Polish-Cabbage Loaf

As you may know from reading some of my other Meat Mentor blog posts, I have a hard time pass on loss-leader pork shoulder butt sales. A large supermarket chain ran butts in their local ad here this week for 99 cents a pound; making me motivated to try and produce something new. Our freezer is already well stocked with my normal further processed pork items; so I had to think outside the icebox.

A short while back, while producing Polish sausage, I ran out of casings and ended up making a precooked loaf out of the remainder of that batch. To my surprise, that loaf turned out to be extremely good eating and some of the people that tried it (including myself) liked it a little better than my cased Polish. Plus, loaves are less expense and less work than making cased sausage. So, I decided to make an sausage loaf or two. We are not big lunchmeat sandwich eaters; these loaves are intended for cutting into thick uncured dinner slices.

The retail-trim butts offered at the supermarket for 99 cents per pound were far too lean to make good eating sausage. Not wanting to go through the effort and expense of trying to find a little high quality pork fat, I searched for another way to successfully make loaves. Loaves that would not turn out dry and rubbery. My normal way of getting fatter butts is to pay about $1.79 a pound for boneless butts at a Food Service supply establishment. But, the 99 cents a pound lean butts strongly appealed to my frugal nature. I decided to add 8%, of the combined pork fat and lean weight, as raw cabbage. The cabbage is intended to make the cooked lean sausage loaf slices less rubbery and more juicy.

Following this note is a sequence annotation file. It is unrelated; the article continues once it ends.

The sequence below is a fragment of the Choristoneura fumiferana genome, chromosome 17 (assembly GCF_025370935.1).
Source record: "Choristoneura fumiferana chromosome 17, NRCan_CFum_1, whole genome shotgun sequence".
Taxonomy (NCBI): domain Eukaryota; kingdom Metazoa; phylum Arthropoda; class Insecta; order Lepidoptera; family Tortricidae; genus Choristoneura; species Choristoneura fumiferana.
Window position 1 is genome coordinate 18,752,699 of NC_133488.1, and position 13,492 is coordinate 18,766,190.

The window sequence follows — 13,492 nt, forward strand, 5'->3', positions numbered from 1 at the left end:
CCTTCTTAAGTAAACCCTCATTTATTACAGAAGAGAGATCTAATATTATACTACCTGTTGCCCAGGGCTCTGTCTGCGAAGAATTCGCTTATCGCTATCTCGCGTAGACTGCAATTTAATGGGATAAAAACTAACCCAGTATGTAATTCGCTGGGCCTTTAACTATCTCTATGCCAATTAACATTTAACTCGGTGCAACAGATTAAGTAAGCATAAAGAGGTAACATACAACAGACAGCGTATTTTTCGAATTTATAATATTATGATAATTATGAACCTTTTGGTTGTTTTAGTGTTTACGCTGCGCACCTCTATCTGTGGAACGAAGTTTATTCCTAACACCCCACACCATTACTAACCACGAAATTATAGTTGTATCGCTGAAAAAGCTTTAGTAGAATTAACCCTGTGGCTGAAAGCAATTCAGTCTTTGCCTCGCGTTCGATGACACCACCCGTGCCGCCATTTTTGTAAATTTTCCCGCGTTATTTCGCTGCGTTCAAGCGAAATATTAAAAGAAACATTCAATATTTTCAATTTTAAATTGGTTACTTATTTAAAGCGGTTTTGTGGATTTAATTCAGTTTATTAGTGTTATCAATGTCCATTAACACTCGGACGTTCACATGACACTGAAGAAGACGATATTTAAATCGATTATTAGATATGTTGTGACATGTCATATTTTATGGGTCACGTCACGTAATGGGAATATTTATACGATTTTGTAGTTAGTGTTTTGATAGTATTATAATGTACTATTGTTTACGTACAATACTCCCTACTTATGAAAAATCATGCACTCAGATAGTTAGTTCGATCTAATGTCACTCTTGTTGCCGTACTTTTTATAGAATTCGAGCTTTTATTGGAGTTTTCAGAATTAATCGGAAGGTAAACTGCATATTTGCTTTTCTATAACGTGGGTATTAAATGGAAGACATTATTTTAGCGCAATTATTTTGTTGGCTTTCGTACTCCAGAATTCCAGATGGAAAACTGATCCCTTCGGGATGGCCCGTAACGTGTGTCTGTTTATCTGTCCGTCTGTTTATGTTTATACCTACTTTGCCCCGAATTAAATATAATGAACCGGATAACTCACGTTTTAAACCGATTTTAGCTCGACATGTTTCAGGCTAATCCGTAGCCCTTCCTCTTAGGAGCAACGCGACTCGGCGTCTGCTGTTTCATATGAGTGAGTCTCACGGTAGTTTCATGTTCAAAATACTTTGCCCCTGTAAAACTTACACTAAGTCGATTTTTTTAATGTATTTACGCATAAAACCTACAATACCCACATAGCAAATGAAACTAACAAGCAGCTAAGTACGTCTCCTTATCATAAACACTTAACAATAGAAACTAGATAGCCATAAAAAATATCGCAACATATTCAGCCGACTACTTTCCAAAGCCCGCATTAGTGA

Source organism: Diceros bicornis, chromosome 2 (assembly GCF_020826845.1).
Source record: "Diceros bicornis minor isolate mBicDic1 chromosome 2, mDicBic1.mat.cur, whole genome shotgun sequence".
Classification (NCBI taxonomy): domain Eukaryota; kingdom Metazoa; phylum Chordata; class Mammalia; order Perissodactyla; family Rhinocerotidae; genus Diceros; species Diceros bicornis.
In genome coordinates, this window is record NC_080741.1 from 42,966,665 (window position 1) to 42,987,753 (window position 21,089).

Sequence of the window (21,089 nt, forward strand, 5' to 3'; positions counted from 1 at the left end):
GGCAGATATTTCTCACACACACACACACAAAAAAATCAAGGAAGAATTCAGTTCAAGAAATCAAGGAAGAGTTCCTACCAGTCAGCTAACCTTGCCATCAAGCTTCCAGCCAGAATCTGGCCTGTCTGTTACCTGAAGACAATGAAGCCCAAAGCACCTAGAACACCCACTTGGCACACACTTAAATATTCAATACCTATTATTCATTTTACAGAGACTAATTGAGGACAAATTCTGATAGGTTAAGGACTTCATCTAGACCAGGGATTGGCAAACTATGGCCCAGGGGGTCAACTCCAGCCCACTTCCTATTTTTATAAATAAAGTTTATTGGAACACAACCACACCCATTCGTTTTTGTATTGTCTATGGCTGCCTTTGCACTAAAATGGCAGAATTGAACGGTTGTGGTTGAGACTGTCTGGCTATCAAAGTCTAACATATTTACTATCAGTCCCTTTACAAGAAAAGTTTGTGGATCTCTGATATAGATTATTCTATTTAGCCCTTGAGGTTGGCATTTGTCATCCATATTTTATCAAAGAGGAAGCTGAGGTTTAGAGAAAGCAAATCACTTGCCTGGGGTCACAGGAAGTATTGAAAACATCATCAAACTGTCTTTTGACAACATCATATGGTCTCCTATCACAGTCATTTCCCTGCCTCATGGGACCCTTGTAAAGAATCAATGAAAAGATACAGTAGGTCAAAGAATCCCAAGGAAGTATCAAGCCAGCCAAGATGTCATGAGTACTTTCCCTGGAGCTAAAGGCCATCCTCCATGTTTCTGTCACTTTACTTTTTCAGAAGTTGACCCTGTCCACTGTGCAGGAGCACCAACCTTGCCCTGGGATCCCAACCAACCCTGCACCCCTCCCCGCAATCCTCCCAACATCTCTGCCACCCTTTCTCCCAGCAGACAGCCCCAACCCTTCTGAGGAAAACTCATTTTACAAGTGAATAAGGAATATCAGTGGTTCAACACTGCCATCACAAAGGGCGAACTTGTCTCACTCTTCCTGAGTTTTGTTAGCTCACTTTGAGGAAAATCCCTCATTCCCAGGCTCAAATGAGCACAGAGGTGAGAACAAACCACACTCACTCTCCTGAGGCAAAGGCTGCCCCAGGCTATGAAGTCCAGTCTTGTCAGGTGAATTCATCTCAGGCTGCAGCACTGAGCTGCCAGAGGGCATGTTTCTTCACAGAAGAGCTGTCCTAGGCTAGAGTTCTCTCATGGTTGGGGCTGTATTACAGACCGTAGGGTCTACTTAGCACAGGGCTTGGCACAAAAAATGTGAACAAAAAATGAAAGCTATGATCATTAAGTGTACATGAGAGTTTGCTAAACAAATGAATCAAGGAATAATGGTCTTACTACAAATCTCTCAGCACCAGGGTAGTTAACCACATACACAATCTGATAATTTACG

After boning, the price per pound of the combined fat and lean pork components worked out to be just $1.06. As can easily be seen here, this is a low-fat (healthy) sausage batch. Batch formulation was: 17.97 pounds of pork lean & fat, 1 1/2 pounds of raw cabbage, 1 1/4 TBSP of sausage sodium phosphate, 5 1/4 TBSP of leaf marjoram, 2 1/8 TBSP of black pepper (half fine ground and half coarse ground), 10 crushed gloves of garlic, 1 1/2 cups of chilled pork broth, and 5 2/3 TBSP salt.

Blade bones were boiled in water and some of the broth that was used to pasteurize the spice blend (not including salt or sodium phosphate); by way of boiling. Salt was then stirred in to complete the seasoning mixture. I also used a little of the broth in a sauerkraut, mushroom and shredded beef dish. My wife had no interest in the remaining pork bone-broth, so it was dumped. Conclusion: boiling the blade bones is not worthwhile. Just use water for batch moisture.

While the pork lean, fat and the seasoning blend were all chilling out well, the cabbage was sliced as it would be for making coleslaw.

Cabbage was then fine diced and placed in the bowl that already contained pork fat. That bowl was returned to refrigeration to get good and cold (but not frozen) overnight.